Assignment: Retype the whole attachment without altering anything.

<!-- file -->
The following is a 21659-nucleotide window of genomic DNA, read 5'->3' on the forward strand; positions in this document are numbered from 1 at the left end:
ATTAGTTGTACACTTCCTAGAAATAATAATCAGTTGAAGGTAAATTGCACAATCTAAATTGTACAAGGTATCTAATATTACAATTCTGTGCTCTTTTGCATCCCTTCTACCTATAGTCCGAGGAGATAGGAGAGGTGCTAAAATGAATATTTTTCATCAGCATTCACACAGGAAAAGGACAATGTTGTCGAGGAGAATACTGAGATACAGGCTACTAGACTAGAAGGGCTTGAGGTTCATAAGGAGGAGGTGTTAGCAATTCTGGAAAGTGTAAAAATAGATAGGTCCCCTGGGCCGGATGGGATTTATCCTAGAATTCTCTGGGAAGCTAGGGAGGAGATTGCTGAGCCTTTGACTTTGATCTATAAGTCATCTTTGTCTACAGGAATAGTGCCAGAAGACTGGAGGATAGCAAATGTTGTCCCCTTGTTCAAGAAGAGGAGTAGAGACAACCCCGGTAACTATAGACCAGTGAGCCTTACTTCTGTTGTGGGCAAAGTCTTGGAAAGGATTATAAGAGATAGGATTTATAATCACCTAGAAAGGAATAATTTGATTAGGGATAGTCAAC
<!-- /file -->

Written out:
The following is a 21659-nucleotide window of genomic DNA, read 5'->3' on the forward strand; positions in this document are numbered from 1 at the left end:
ATTAGTTGTACACTTCCTAGAAATAATAATCAGTTGAAGGTAAATTGCACAATCTAAATTGTACAAGGTATCTAATATTACAATTCTGTGCTCTTTTGCATCCCTTCTACCTATAGTCCGAGGAGATAGGAGAGGTGCTAAAATGAATATTTTTCATCAGCATTCACACAGGAAAAGGACAATGTTGTCGAGGAGAATACTGAGATACAGGCTACTAGACTAGAAGGGCTTGAGGTTCATAAGGAGGAGGTGTTAGCAATTCTGGAAAGTGTAAAAATAGATAGGTCCCCTGGGCCGGATGGGATTTATCCTAGAATTCTCTGGGAAGCTAGGGAGGAGATTGCTGAGCCTTTGACTTTGATCTATAAGTCATCTTTGTCTACAGGAATAGTGCCAGAAGACTGGAGGATAGCAAATGTTGTCCCCTTGTTCAAGAAGAGGAGTAGAGACAACCCCGGTAACTATAGACCAGTGAGCCTTACTTCTGTTGTGGGCAAAGTCTTGGAAAGGATTATAAGAGATAGGATTTATAATCACCTAGAAAGGAATAATTTGATTAGGGATAGTCAAC